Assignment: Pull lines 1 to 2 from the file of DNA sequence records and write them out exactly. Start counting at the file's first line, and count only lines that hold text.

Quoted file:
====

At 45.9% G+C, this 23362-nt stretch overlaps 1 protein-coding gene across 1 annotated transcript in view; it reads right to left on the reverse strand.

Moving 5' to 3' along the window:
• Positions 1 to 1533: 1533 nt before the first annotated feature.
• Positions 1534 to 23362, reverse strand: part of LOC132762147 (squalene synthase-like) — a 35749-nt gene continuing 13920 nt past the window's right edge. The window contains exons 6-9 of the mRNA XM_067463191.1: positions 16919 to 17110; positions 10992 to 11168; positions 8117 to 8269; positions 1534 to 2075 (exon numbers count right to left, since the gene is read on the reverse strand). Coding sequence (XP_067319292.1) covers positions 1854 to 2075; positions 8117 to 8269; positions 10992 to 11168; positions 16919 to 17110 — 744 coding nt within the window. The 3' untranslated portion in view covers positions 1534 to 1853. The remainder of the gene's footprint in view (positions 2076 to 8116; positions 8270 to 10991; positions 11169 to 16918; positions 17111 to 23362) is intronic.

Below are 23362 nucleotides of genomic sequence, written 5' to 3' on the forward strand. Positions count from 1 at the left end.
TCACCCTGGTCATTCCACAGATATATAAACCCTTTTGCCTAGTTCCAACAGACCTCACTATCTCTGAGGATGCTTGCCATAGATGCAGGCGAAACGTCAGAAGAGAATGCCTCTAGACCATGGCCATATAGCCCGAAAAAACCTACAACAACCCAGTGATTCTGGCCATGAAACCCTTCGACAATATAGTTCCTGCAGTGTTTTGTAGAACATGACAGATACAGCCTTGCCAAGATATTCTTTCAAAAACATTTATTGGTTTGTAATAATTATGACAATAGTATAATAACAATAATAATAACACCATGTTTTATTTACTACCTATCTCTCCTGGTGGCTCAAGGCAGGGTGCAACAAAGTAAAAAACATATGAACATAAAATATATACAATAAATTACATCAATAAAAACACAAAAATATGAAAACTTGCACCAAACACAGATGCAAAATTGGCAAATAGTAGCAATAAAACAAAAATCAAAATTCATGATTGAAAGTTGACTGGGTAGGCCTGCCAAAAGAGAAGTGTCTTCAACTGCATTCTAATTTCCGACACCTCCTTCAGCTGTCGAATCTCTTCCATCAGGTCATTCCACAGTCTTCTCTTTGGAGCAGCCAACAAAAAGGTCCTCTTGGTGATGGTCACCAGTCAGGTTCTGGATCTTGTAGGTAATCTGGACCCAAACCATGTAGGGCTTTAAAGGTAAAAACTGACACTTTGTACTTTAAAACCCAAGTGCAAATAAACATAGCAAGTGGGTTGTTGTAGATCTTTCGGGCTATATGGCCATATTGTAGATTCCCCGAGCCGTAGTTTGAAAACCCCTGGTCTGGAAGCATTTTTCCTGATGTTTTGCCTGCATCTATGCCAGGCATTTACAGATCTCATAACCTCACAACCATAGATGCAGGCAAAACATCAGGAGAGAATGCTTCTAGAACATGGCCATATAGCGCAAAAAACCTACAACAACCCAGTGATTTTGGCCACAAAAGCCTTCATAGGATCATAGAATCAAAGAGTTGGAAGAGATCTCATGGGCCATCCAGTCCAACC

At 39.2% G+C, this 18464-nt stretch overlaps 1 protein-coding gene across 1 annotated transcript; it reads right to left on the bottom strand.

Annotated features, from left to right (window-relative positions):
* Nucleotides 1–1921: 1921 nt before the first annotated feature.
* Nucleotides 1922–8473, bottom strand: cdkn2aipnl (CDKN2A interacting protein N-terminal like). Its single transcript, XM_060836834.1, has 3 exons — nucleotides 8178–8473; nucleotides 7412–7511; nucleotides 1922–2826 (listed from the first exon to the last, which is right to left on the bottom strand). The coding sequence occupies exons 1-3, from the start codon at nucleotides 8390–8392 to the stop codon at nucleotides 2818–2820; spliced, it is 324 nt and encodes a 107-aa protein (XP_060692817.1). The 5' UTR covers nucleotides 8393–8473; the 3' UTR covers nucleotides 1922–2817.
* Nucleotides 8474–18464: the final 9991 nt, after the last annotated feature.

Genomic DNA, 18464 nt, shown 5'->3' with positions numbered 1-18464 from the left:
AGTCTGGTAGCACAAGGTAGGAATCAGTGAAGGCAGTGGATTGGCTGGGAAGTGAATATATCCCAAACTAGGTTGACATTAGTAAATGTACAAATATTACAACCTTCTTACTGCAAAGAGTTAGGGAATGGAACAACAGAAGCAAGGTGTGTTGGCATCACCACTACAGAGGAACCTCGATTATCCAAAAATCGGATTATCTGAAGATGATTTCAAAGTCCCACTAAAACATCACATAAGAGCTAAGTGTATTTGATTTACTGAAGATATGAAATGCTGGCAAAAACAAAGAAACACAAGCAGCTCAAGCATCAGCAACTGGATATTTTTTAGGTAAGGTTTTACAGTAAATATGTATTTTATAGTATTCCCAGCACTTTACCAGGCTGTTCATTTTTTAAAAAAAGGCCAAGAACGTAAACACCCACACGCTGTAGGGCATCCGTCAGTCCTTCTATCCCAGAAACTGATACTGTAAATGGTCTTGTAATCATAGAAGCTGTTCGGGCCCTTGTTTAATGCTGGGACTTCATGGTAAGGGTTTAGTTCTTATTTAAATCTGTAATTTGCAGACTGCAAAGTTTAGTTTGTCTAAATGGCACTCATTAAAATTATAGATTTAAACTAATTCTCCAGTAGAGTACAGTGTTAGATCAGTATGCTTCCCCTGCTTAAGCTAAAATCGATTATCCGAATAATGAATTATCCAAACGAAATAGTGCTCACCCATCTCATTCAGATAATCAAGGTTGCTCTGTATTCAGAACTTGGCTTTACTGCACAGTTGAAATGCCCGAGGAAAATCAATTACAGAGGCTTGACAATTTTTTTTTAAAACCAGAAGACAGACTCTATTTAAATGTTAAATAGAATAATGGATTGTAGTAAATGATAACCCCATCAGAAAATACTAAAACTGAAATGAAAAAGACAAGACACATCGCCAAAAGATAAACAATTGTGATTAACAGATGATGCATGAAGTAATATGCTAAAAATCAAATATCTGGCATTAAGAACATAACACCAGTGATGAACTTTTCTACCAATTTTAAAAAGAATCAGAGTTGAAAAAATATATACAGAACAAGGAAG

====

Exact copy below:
At 45.9% G+C, this 23362-nt stretch overlaps 1 protein-coding gene across 1 annotated transcript in view; it reads right to left on the reverse strand.

Moving 5' to 3' along the window: